Claire Perry, the determined MP for Devizes, is very, very determined not to be set up as a 21st century Mary Whitehouse. Her job title, as the Prime Minister’s adviser on preventing the sexualisation and commercialisation of childhood, might suggest the Tory MP is yearning for a more innocent bygone era. But she’s insistent that she isn’t anti-porn, or even a mother who snoops on her children:

‘I’m in no way the Mary Whitehouse of this,’ she tells me as she sits under a washing line in her office decorated with children’s artwork.

‘I am in no way old-fashioned, this is not some kind of anti-porn crusade. Amongst consenting adults, it’s fine, it’s just that it’s not porn as we know it. Children are very curious, it’s very easy, there’s this great phrase that the whole history of sexual perversion is just two clicks away on the internet and you know what, if you’re a 14-year-old boy and you’ve got the freedom to look at that, you’re going to look at that! And that is going to change your views about sex, and girls, and what girls should look like, whether they should have pubic hair, and I just think – and so many parents think – that’s just damaging.’

Perry caused a storm earlier this week when she suggested in an interview with the Daily Mail that parents should be able to monitor their children’s text messages. Every teenage girl in the country wondered whether the MP was also suggesting mothers read their daughters’ diaries to make sure they weren’t up to anything untoward. Perry has teenagers herself: what did they think?

The MP says she wasn’t proposing that parents snoop on their children:

‘The horror of thinking your mother might be able to find and open your lockable five year diary, that would be terrible. So this is absolutely a fine line, and I’ve had this conversation with my children, my 16-year-old said you must think you’re mad if you think I’m going to let you read my texts. And I said, well, there might be some conditions under which I’d quite like to see some of your emails.

‘I like everyone feel very uncomfortable because I absolutely think children should have their private space. But equally, if my child started behaving in a strange way, or there were all the signs that you might have if they’re doing drugs or something, I’d sort of feel like I ought to be able to go on and look at that.’

Perry thinks parents should know the password to their child’s phone, pointing out that they are the ones paying the bills. But she also favours even more robust behaviour: parents should be able to switch off a child’s phone remotely when they start their school lessons. She has held talks with a developer of software which means a parent can turn their child’s phone off from their own laptop, and decide when the phone can access the internet too.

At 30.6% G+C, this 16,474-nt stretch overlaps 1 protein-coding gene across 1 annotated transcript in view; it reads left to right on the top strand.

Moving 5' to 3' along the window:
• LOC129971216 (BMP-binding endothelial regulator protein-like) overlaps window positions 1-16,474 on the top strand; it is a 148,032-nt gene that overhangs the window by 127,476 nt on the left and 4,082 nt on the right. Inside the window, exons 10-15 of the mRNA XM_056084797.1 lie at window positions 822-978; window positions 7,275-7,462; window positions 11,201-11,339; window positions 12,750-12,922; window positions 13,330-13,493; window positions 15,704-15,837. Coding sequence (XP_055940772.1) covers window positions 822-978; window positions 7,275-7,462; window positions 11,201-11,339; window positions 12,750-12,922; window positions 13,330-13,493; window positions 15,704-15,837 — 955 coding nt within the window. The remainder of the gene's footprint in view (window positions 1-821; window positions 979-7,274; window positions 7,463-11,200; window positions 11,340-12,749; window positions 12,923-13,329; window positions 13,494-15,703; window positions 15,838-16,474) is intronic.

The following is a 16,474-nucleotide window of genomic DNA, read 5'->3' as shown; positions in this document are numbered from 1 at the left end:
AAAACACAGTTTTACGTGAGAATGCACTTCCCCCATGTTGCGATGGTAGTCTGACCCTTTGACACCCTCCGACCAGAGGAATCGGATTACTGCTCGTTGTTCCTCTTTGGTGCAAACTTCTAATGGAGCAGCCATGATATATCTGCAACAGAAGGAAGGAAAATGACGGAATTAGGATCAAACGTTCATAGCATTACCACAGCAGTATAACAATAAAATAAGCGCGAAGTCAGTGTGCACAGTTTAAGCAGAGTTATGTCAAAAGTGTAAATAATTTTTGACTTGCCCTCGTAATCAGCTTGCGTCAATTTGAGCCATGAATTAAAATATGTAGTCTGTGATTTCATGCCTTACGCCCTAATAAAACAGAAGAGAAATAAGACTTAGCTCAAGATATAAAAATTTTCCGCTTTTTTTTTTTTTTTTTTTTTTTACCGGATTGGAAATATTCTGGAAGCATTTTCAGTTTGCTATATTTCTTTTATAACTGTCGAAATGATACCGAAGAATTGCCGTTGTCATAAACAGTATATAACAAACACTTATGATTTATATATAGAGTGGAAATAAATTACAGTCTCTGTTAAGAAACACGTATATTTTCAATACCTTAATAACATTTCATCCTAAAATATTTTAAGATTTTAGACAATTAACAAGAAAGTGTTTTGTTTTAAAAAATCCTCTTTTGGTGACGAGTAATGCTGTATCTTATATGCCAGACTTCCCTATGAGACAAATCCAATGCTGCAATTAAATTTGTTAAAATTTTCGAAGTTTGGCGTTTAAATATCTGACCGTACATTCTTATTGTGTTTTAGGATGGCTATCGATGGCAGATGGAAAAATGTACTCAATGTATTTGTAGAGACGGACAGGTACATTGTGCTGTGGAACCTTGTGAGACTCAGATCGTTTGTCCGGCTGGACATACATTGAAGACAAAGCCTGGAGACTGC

‘I think we need to start saying to parents, you know what, it’s OK to do that, it’s not OK for children to be on their mobile phones in the classroom, teachers find it impossible to take phones off children, you know, kids are putting them down their bras or whatever.’

One of Perry’s big themes is empowering parents to be able to take back control of a space she feels adults have largely ‘ceded to our children’. It’s clear that she sees leaving a child to their own devices in the online world as akin to leaving a child to wander through a city alone at night, and it’s time for parents to take back control:

‘People say it’s so difficult to keep our kids off the laptop. There is a router. You control the wifi. So put it in your bedroom, for example, and switch it off when you go to bed, and then the household is internet free all night.

‘It’s common sense, people are like, wow, somehow they just don’t think. It’s like locking the doors, it’s like making sure the blind cords aren’t hanging into your child’s cot. This, I think, if it’s a problem for you, you’ve got the power to change it.’

Beyond reminding parents of their own responsibilities, Perry is working on a filter to keep children safe online. The plan is for a filter that checks the age of the child browsing, rather than her original call for all users to opt-in to accessing adult content on their computer, which a government consultation rejected. All public wifi will have an automatic block on adult material. She is also trying to persuade mobile phone companies and internet service providers to pool all the money they currently spend on education about online safety and parental controls into one pot to create a hub for all parents on online safety, and where they can report abuse.